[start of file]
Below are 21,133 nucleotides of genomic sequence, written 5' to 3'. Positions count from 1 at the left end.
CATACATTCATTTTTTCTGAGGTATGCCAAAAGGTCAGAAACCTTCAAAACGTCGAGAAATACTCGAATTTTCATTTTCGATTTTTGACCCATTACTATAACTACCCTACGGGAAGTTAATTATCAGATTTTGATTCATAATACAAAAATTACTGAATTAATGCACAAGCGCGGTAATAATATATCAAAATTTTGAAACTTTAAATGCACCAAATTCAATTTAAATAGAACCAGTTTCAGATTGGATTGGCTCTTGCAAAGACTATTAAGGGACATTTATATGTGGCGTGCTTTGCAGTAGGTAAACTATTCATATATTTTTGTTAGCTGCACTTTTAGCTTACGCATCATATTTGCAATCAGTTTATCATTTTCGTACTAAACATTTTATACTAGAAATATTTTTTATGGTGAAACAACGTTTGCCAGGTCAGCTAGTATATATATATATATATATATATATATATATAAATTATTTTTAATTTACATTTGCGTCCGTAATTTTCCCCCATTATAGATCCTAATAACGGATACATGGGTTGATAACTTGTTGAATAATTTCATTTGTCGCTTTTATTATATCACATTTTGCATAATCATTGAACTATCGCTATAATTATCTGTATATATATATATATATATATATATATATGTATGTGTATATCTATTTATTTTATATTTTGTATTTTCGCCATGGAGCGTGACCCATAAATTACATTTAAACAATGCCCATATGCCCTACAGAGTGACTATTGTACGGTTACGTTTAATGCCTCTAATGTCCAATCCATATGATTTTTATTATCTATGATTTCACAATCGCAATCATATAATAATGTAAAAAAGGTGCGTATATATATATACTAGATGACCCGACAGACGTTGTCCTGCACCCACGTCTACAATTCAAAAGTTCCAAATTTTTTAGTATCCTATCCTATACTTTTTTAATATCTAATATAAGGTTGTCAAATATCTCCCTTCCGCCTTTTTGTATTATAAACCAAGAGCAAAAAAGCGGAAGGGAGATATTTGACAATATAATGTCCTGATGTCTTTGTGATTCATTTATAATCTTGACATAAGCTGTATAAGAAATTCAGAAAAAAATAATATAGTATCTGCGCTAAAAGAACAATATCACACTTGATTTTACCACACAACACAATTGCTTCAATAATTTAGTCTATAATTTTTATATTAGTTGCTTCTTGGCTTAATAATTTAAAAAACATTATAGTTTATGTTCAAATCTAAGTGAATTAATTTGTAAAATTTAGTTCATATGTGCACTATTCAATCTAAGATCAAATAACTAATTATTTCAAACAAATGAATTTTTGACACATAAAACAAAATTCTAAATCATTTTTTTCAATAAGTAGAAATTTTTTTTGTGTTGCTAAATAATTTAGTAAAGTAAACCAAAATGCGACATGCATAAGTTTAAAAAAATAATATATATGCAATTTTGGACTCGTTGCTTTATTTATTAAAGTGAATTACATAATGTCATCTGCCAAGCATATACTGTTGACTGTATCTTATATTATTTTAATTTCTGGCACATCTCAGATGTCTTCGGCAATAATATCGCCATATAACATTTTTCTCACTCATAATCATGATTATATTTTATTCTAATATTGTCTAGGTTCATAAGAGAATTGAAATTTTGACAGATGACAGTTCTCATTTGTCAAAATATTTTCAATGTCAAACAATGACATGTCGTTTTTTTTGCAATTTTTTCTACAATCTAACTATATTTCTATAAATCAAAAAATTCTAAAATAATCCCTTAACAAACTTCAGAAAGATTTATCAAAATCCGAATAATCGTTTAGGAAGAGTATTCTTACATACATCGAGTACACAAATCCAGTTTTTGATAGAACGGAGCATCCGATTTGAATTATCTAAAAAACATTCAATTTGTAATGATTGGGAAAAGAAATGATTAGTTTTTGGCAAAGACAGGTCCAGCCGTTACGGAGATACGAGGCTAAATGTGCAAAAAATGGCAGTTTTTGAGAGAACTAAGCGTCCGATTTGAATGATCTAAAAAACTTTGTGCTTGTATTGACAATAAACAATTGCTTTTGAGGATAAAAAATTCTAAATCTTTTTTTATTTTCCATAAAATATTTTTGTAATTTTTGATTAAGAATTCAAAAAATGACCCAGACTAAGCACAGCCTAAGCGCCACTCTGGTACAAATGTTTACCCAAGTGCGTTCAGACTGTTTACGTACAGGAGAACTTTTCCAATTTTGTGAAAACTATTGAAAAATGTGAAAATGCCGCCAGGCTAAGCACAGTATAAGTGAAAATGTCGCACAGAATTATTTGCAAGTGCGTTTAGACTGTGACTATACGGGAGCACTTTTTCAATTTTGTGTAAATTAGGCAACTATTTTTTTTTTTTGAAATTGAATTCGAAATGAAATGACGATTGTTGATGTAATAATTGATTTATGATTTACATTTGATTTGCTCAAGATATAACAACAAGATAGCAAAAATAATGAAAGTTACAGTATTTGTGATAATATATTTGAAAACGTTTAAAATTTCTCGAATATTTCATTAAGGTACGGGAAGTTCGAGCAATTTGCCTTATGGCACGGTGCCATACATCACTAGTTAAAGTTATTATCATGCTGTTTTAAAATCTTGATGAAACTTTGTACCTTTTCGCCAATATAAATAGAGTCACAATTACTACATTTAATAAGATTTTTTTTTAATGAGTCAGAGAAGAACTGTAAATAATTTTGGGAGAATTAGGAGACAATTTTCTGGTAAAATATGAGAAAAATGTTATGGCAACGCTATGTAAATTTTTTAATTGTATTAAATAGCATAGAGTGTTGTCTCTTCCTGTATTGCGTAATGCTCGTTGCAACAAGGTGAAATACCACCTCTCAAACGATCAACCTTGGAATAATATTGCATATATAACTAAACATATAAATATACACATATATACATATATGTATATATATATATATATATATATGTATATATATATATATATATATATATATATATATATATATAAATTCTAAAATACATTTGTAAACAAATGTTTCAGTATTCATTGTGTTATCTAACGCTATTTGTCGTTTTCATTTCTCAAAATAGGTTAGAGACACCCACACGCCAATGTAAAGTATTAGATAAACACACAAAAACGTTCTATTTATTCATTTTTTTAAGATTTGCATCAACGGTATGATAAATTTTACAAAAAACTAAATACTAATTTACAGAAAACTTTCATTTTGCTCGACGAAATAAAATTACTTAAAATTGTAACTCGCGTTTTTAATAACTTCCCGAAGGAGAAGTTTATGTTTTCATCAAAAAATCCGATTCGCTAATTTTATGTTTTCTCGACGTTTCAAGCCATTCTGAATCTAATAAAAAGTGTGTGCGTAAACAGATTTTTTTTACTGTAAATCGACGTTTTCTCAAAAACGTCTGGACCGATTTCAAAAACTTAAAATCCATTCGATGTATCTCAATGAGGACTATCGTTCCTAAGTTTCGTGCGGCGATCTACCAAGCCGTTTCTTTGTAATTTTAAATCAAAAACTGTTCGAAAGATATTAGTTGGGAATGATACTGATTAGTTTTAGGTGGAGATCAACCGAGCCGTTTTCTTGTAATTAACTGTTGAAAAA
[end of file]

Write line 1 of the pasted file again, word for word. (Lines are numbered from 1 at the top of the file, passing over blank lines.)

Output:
Below are 21,133 nucleotides of genomic sequence, written 5' to 3'. Positions count from 1 at the left end.